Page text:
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Illicit alcohol deaths: The crisis continues

Illicit alcohol.
Customers queue at a liquor store in Varkala, Kerala.

Another round of deaths has once more brought one of the major issues blighting public health in Uttar Pradesh to the forefront: illicit alcohol.

Reports have surfaced this week of deaths in the Barabanki district of India’s most populous state, with consumption of hooch said to be responsible. Eighteen people have died at the time of writing in that district, with neighbouring district Sitapur also reporting two deaths due to illicit alcohol consumption. A man accused in relation to deaths was arrested following a gunfight with police officers. Six arrests have been made according to The Hindustan Times.

Uttar Pradesh is no stranger to fatal instances of poisoning from bootleg alcohol. Earlier this year, the state and its neighbour Uttarakhand witnessed more than 130 deaths in adjoining districts due to consuming illicit alcohol contaminated with methanol. This is hardly surprising, however, when you note that “of the estimated five billion litres of alcohol consumed every year in India, around forty percent is illegally produced” as previously reported by Health Issues India.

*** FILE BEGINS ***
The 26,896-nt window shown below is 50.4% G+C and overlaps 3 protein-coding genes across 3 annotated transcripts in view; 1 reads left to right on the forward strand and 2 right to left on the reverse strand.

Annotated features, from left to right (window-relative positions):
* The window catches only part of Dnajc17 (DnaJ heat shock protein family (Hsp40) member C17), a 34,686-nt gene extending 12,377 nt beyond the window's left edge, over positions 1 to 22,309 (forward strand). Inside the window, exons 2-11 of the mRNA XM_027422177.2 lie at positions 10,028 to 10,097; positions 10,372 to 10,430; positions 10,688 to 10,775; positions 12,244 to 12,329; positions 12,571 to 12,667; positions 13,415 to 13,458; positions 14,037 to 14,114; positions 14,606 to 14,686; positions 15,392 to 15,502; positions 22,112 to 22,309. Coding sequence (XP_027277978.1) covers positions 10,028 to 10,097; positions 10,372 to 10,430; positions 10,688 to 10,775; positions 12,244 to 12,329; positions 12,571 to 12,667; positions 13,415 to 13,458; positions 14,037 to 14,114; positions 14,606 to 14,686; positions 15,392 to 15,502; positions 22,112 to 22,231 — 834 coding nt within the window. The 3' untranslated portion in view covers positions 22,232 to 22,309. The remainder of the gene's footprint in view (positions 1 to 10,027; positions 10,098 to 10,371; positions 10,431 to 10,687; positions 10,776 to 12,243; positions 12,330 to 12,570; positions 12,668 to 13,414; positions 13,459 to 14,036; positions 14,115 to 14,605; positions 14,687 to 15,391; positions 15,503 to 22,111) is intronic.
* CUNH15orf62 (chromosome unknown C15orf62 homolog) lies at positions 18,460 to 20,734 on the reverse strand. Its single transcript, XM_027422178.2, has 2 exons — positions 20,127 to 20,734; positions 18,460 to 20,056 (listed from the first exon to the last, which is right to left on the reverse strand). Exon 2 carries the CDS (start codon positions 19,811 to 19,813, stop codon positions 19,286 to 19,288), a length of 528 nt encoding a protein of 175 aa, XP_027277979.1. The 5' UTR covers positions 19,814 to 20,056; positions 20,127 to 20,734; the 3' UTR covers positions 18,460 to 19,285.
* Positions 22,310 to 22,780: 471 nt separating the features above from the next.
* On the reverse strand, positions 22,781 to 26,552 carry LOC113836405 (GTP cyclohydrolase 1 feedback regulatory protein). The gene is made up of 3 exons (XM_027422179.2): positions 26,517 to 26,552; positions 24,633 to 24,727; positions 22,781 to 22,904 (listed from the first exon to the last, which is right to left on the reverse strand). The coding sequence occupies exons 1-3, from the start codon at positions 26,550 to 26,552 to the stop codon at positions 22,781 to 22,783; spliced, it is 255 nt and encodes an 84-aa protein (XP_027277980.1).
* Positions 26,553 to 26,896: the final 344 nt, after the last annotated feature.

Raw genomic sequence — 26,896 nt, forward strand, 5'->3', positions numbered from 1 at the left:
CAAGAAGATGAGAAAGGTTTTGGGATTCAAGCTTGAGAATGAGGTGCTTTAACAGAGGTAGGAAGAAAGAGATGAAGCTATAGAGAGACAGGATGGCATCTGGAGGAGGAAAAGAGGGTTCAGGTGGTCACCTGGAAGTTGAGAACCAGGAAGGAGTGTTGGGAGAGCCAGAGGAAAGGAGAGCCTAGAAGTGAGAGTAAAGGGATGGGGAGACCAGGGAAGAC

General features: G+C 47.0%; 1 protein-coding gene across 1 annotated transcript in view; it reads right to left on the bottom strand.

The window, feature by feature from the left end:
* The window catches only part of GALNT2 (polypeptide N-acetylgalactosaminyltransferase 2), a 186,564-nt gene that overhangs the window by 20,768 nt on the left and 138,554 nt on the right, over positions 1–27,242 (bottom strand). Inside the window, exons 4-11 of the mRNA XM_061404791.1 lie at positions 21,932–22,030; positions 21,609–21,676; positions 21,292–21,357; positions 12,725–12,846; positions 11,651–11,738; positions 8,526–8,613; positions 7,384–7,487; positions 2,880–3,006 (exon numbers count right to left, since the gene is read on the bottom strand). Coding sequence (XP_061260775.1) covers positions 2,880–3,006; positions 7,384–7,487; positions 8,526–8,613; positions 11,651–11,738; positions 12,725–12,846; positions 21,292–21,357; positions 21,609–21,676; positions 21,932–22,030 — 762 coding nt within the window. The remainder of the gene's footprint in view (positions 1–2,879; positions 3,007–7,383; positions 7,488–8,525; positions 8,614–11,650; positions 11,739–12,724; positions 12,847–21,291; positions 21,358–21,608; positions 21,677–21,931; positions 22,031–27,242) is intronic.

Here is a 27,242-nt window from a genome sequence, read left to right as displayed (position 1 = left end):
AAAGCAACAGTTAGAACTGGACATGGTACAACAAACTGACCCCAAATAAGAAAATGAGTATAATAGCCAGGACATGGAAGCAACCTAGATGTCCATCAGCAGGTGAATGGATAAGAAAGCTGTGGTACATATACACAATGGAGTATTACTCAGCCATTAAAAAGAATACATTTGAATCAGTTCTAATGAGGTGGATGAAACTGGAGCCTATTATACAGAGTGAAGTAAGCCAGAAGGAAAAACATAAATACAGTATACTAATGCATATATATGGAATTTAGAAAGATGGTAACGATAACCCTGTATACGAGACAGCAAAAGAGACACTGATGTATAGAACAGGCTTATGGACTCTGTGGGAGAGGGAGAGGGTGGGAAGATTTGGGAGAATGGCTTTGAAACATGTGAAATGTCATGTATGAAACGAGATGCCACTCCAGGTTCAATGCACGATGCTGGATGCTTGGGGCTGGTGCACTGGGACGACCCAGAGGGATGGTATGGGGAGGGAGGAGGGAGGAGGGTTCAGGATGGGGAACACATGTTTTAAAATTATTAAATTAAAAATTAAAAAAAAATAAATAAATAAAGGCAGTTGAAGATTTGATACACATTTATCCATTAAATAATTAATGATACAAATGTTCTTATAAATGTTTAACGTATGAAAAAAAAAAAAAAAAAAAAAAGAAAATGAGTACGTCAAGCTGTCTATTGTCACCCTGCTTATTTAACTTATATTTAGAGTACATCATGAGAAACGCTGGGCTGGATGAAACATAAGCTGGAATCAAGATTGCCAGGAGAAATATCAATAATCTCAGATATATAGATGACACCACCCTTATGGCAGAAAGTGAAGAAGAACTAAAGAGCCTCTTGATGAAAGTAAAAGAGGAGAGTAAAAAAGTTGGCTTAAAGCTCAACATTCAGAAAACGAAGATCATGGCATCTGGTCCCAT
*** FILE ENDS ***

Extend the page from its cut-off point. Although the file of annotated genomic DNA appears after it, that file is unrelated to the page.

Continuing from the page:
This black market trade is facilitated in part by the prohibitionist policies enforced in six states and union territories driving alcohol production underground while alcoholism rates in the country rise. The crisis of bootleg alcohol has led to hundreds of deaths in recent years. At least 100 slum dwellers died in Mumbai in 2015. Ahmedabad in Gujarat witnessed 136 fatal poisonings in 2009. In 2008, more than 170 hooch-related deaths were observed thanks to a contaminated batch in Karnataka and Tamil Nadu.

It is clear that action must be taken against illegal vendors of alcohol, as more individuals fall prey to their sales tactics and take ill – even dying – because of being poisoned by contaminants. With alcohol use in India rising, the need is to ensure that the public health effects are understood and that consumers – especially in prohibitionist states – are wary of any potentially contaminated batches of booze, for the sake of theirs and others’ health.

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